As the father of girl with an intellectual disability, Raymond Beauchemin writes that children with special needs are often overlooked, which is a disservice to them and the rest of society.
Society moving so fast it's easy to look past special needs
Every Tuesday in the Arts and Life section of this newspaper, we are presented with a challenge to find four differences in a pair of photographs. It's a kind of "what's wrong with this picture" puzzle to keep young and old minds alert. Perhaps, like the easiest level of Sudoku, it's just enough of a brain-tease to give one a sense of accomplishment before heading off to school or work.
It's rare that in the main news section readers find themselves asking "what's wrong with this picture", but that's what happened on February 10 with a photograph and story about the integration of special-needs students into UAE schools.
According to the story, a study, funded by the Emirates Foundation, of 6,000 UAE public school students "found widespread inaccurate perceptions about people with intellectual disabilities" and that some students do not see the point of integration. Less than half of the students surveyed could tell the difference between an intellectual disability and mental illness.
What's wrong with this picture?
The UAE Disabilities Act of 2006 states quite clearly that UAE schools are mandated to provide equal access to education. Initially this was limited to public schools, but in the past year or so, private schools have been encouraged to take in special-needs schoolchildren as well.
As they should.
Some of these schools have administrators from western countries where integration is the norm. Yet, when seeking placement for my own child, who has a physical disability requiring more time to finish assignments and a scribe for homework and note-taking, I was told by the vice principal of a Canadian high school: "There's a paradigm shift" coming from Canada to the UAE. The school would not take her.
As far as I can tell, the paradigm shift is on the part of the western administrators who leave their educational values at the gate when they get their residence visas.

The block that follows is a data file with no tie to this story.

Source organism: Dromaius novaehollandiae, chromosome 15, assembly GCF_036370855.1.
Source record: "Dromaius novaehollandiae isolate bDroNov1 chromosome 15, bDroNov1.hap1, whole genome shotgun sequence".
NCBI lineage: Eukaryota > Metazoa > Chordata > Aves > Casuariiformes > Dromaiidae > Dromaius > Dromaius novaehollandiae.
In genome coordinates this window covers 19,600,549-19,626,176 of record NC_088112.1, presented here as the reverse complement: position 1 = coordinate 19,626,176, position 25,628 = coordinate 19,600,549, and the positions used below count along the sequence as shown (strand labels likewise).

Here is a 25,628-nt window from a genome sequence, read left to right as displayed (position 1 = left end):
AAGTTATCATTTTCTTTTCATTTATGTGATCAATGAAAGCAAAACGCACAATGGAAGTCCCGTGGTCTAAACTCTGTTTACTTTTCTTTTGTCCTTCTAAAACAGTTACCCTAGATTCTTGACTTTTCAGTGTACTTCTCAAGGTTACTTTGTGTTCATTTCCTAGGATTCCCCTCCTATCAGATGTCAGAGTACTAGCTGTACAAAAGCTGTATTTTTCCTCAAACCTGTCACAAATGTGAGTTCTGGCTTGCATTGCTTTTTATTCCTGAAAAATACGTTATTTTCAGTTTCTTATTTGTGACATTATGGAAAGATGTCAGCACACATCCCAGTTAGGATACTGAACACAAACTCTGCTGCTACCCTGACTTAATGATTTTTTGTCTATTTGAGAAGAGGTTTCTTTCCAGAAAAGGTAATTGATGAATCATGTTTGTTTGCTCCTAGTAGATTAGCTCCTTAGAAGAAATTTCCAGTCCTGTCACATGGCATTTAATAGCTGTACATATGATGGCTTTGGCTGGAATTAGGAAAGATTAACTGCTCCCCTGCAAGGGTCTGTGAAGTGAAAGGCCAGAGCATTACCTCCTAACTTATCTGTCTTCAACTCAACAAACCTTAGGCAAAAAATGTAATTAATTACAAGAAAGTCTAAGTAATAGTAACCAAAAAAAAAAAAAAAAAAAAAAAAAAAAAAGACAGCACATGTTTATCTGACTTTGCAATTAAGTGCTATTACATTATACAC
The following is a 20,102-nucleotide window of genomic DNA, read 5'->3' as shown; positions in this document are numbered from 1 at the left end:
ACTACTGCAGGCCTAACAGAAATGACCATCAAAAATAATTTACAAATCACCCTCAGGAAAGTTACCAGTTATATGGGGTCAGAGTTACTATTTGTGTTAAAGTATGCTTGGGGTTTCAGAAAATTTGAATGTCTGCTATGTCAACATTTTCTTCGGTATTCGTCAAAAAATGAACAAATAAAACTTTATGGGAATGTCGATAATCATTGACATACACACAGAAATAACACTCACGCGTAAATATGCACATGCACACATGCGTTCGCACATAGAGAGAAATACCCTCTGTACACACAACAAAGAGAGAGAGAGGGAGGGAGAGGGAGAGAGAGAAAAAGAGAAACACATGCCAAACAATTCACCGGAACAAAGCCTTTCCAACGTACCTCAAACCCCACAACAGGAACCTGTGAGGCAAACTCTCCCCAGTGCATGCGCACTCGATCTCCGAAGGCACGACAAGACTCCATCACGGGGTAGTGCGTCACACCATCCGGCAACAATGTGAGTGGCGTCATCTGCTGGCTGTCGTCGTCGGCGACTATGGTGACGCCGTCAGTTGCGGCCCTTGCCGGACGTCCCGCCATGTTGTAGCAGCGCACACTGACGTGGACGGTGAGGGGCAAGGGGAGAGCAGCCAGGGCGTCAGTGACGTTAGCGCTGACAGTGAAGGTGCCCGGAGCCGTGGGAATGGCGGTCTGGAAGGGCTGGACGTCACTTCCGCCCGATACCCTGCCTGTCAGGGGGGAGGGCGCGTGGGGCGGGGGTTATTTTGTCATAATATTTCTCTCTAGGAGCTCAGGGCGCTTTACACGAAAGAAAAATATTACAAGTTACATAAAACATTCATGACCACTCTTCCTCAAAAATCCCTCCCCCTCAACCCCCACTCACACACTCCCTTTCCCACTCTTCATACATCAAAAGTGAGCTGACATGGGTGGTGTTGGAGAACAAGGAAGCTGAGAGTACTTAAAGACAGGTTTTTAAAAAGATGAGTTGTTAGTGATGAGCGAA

The progress since 2006 has been remarkable but slow. About 4,000 students with disabilities, both intellectual and physical, were integrated in the 2009-10 school year, according to the Abu Dhabi Education Council. Given the abnormally high incidence of Down syndrome in the UAE - one in 319 births versus one in 900 in the West - integrating 4,000 students is admirable but not sufficient.
That ADEC and its counterparts in other emirates are unable to place more students in mainstream schools is partly a staffing problem. Wael Allam, the technical director of the Early Intervention Centre at the Sharjah City for Humanitarian Services, told the newspaper: "It is difficult because there are no trained teachers or professional services within the schools. However, we try to conduct regular awareness sessions at schools so that they can open up to the idea of inclusion."
This goes beyond the regular schools, however. There are as many as six dozen special-needs centres in this country, most of them being support groups or support services. Those schools that do focus solely on special-needs children are few, with staffing problems of their own .
The photograph that accompanied the Emirates Foundation story this month showed four special-need students. Two had Down syndrome; one had a physical disability and the last appeared to have a hearing impairment (he wore a hearing aid over his right ear). It is entirely likely, because Down syndrome children often have different levels of cognitive ability, that the four children in the photograph each had separate and unique special needs. The two physically disabled children might not have had any intellectual deficiency at all. Yet they were all students in the same class.
This could be a result of a paucity of trained teachers and professional services as Mr Allam indicated. I suspect, however, as strongly worded as the Disabilities Act is and as committed as the Government might be, few residents of this country can distinguish among autism, intellectual challenges, learning disabilities, cerebral palsy, hearing deficit, attention deficit disorder, and speech and language needs. With so many children and so few schools, what's wrong with the picture comes into focus. In a society on overdrive, it's easy to look past children, especially those with special needs.